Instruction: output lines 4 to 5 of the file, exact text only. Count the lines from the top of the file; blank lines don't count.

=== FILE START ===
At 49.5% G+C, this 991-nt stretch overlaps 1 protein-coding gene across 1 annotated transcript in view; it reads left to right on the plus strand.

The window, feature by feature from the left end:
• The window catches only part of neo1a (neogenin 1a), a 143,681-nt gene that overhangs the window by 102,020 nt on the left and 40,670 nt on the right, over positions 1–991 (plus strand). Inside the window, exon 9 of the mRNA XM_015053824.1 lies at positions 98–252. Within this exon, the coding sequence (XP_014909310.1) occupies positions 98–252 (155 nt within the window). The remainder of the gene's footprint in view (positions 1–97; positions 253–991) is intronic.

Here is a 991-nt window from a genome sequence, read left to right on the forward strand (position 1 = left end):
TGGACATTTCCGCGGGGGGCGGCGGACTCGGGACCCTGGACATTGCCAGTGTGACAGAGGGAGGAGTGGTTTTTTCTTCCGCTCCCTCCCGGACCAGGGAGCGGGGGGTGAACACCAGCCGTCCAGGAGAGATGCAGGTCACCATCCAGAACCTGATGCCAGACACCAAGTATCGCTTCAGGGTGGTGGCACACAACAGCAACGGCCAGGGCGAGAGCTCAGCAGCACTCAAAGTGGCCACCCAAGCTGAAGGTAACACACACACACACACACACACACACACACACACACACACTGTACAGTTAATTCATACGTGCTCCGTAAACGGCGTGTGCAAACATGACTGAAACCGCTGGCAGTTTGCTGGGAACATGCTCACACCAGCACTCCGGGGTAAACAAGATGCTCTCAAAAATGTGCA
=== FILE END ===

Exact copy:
Here is a 991-nt window from a genome sequence, read left to right on the forward strand (position 1 = left end):
TGGACATTTCCGCGGGGGGCGGCGGACTCGGGACCCTGGACATTGCCAGTGTGACAGAGGGAGGAGTGGTTTTTTCTTCCGCTCCCTCCCGGACCAGGGAGCGGGGGGTGAACACCAGCCGTCCAGGAGAGATGCAGGTCACCATCCAGAACCTGATGCCAGACACCAAGTATCGCTTCAGGGTGGTGGCACACAACAGCAACGGCCAGGGCGAGAGCTCAGCAGCACTCAAAGTGGCCACCCAAGCTGAAGGTAACACACACACACACACACACACACACACACACACACACACTGTACAGTTAATTCATACGTGCTCCGTAAACGGCGTGTGCAAACATGACTGAAACCGCTGGCAGTTTGCTGGGAACATGCTCACACCAGCACTCCGGGGTAAACAAGATGCTCTCAAAAATGTGCA